The DPG Charter, co-led by the DPGA and the Digital Impact Alliance (DIAL), outlines a clear vision for a coordinated global approach to building a safe, reliable and inclusive digital public infrastructure using DPG. This can enable countries – regardless of income level – to transform services and service delivery for people and communities around the world.

The DPG Charter and the commitments made by world leaders are particularly relevant given the devastating socio-economic effects of the COVID-19 pandemic and increasing climate disruption. These challenges, compounded by the unprecedented food, energy and financial crisis precipitated by the war in Ukraine, create an urgent need for action.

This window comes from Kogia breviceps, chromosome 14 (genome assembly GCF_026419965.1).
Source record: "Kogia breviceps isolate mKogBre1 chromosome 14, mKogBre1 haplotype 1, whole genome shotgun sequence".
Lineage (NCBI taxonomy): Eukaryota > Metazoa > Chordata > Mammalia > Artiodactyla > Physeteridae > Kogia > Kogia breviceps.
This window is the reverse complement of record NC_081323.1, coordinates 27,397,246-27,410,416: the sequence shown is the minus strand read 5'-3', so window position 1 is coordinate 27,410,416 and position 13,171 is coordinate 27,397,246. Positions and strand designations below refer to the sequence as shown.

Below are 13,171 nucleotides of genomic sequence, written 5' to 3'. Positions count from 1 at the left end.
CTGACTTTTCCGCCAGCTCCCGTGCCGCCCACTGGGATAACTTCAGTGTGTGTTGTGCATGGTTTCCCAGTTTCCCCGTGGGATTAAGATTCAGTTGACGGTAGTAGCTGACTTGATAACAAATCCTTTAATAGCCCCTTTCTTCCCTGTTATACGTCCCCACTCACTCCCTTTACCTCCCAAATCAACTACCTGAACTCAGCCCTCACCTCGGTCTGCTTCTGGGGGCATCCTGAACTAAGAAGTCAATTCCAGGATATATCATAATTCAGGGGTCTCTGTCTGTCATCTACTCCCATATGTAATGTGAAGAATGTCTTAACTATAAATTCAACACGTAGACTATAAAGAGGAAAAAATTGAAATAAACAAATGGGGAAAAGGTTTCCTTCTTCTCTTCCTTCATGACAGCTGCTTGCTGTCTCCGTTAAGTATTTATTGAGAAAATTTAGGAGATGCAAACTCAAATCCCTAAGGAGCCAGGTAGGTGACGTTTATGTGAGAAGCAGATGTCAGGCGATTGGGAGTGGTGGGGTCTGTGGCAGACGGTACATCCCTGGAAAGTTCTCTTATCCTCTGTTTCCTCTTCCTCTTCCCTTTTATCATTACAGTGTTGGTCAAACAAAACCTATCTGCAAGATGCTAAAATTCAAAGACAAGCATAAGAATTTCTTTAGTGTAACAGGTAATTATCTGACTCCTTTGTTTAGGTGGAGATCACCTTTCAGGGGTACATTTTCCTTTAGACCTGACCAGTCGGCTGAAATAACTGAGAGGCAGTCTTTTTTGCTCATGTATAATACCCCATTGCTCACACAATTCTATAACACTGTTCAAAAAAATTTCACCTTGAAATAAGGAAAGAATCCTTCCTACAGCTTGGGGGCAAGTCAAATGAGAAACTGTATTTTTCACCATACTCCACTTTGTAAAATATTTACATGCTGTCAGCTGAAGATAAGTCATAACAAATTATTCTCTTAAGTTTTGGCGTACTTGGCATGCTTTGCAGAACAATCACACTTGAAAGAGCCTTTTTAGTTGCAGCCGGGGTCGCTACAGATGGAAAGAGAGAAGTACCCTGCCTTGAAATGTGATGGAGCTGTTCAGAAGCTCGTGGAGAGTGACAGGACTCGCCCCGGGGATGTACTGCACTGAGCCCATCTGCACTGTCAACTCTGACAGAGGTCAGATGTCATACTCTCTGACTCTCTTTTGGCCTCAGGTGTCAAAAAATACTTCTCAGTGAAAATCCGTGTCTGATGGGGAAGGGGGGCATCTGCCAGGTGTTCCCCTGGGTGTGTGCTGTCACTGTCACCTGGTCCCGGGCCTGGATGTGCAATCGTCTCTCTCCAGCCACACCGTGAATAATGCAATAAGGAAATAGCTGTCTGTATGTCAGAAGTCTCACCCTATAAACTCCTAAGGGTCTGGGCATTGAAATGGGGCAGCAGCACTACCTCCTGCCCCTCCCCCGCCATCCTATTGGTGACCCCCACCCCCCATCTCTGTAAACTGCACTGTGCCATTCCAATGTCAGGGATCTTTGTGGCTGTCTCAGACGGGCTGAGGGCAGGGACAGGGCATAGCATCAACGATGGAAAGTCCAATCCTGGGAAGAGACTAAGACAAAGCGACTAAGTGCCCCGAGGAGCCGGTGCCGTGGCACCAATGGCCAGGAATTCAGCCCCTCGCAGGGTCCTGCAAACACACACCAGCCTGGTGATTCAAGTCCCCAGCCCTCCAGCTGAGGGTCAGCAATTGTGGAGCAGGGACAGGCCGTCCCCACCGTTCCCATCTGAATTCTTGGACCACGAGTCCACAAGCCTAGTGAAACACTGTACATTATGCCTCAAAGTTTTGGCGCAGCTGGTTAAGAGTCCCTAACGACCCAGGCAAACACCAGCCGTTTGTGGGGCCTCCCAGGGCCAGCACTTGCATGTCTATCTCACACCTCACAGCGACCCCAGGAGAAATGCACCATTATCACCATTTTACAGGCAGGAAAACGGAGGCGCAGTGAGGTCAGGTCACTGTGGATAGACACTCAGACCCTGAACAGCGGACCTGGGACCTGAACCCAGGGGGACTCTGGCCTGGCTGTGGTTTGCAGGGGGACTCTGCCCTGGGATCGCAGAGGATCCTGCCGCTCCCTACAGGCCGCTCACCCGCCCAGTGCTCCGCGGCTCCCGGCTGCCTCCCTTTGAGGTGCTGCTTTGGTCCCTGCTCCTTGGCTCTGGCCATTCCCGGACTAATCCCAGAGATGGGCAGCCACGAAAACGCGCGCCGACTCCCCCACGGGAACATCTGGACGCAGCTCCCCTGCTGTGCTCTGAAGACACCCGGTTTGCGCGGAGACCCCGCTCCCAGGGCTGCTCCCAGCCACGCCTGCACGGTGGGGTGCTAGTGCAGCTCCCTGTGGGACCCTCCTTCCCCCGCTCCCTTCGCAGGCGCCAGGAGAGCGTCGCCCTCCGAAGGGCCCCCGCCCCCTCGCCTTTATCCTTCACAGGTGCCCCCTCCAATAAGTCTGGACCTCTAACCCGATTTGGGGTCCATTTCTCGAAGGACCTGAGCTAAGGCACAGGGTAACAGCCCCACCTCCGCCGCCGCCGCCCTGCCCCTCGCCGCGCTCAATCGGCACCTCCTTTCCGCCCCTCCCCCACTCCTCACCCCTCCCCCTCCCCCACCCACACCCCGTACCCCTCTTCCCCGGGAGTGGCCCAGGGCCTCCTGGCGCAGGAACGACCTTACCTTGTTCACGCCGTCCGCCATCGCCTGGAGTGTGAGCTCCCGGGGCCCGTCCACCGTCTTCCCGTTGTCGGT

Investing in digital public infrastructure that puts human rights at the center and promotes holistic, gender-responsive approaches can mitigate short-term economic shocks and build resilient systems for the future. The benefits are proven: countries that had well-governed public digital infrastructure weathered the pandemic better than countries that did not. These countries have been able to respond more quickly to challenges by capitalizing on the use of pre-established, high-quality, welfare-enhancing digital systems.